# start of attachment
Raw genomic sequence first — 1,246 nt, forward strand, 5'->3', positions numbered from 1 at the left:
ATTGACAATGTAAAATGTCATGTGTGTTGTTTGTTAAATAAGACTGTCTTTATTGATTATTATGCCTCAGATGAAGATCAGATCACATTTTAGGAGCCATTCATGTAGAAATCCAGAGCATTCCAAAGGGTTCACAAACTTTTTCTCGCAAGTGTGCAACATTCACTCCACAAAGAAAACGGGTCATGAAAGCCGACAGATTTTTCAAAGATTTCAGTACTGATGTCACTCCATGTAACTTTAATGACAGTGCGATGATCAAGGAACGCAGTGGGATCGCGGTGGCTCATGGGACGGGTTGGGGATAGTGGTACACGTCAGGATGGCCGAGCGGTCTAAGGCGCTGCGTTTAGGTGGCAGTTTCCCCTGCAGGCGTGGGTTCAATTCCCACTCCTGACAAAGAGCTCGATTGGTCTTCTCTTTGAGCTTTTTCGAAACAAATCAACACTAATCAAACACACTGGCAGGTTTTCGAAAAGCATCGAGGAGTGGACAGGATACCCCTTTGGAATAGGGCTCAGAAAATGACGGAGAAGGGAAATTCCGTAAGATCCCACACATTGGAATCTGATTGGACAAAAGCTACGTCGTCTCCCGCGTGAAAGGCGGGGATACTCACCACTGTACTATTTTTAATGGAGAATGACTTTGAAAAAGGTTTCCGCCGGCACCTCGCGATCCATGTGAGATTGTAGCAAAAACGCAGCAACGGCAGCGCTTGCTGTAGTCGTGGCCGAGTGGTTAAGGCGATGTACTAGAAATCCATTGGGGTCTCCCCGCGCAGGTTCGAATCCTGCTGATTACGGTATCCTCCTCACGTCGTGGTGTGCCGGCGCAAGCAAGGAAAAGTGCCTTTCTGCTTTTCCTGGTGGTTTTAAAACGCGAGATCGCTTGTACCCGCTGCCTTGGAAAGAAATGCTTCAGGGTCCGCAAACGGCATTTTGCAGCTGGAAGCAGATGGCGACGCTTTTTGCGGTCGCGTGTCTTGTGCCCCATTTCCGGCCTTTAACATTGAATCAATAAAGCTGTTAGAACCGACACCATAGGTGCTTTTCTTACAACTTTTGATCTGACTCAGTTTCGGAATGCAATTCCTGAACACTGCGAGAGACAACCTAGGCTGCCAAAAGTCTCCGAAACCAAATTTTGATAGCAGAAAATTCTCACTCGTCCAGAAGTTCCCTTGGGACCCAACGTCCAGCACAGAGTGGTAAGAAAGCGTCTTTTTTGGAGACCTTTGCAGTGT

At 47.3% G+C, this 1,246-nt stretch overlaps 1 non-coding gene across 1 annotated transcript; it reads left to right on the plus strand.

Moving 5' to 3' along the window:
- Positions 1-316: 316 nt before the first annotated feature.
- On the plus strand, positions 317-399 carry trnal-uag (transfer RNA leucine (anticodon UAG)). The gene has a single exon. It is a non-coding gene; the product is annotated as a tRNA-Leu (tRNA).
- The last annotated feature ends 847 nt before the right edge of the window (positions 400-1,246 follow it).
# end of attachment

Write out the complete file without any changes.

Raw genomic sequence first — 1,246 nt, forward strand, 5'->3', positions numbered from 1 at the left:
ATTGACAATGTAAAATGTCATGTGTGTTGTTTGTTAAATAAGACTGTCTTTATTGATTATTATGCCTCAGATGAAGATCAGATCACATTTTAGGAGCCATTCATGTAGAAATCCAGAGCATTCCAAAGGGTTCACAAACTTTTTCTCGCAAGTGTGCAACATTCACTCCACAAAGAAAACGGGTCATGAAAGCCGACAGATTTTTCAAAGATTTCAGTACTGATGTCACTCCATGTAACTTTAATGACAGTGCGATGATCAAGGAACGCAGTGGGATCGCGGTGGCTCATGGGACGGGTTGGGGATAGTGGTACACGTCAGGATGGCCGAGCGGTCTAAGGCGCTGCGTTTAGGTGGCAGTTTCCCCTGCAGGCGTGGGTTCAATTCCCACTCCTGACAAAGAGCTCGATTGGTCTTCTCTTTGAGCTTTTTCGAAACAAATCAACACTAATCAAACACACTGGCAGGTTTTCGAAAAGCATCGAGGAGTGGACAGGATACCCCTTTGGAATAGGGCTCAGAAAATGACGGAGAAGGGAAATTCCGTAAGATCCCACACATTGGAATCTGATTGGACAAAAGCTACGTCGTCTCCCGCGTGAAAGGCGGGGATACTCACCACTGTACTATTTTTAATGGAGAATGACTTTGAAAAAGGTTTCCGCCGGCACCTCGCGATCCATGTGAGATTGTAGCAAAAACGCAGCAACGGCAGCGCTTGCTGTAGTCGTGGCCGAGTGGTTAAGGCGATGTACTAGAAATCCATTGGGGTCTCCCCGCGCAGGTTCGAATCCTGCTGATTACGGTATCCTCCTCACGTCGTGGTGTGCCGGCGCAAGCAAGGAAAAGTGCCTTTCTGCTTTTCCTGGTGGTTTTAAAACGCGAGATCGCTTGTACCCGCTGCCTTGGAAAGAAATGCTTCAGGGTCCGCAAACGGCATTTTGCAGCTGGAAGCAGATGGCGACGCTTTTTGCGGTCGCGTGTCTTGTGCCCCATTTCCGGCCTTTAACATTGAATCAATAAAGCTGTTAGAACCGACACCATAGGTGCTTTTCTTACAACTTTTGATCTGACTCAGTTTCGGAATGCAATTCCTGAACACTGCGAGAGACAACCTAGGCTGCCAAAAGTCTCCGAAACCAAATTTTGATAGCAGAAAATTCTCACTCGTCCAGAAGTTCCCTTGGGACCCAACGTCCAGCACAGAGTGGTAAGAAAGCGTCTTTTTTGGAGACCTTTGCAGTGT

At 47.3% G+C, this 1,246-nt stretch overlaps 1 non-coding gene across 1 annotated transcript; it reads left to right on the plus strand.

Moving 5' to 3' along the window:
- Positions 1-316: 316 nt before the first annotated feature.
- On the plus strand, positions 317-399 carry trnal-uag (transfer RNA leucine (anticodon UAG)). The gene has a single exon. It is a non-coding gene; the product is annotated as a tRNA-Leu (tRNA).
- The last annotated feature ends 847 nt before the right edge of the window (positions 400-1,246 follow it).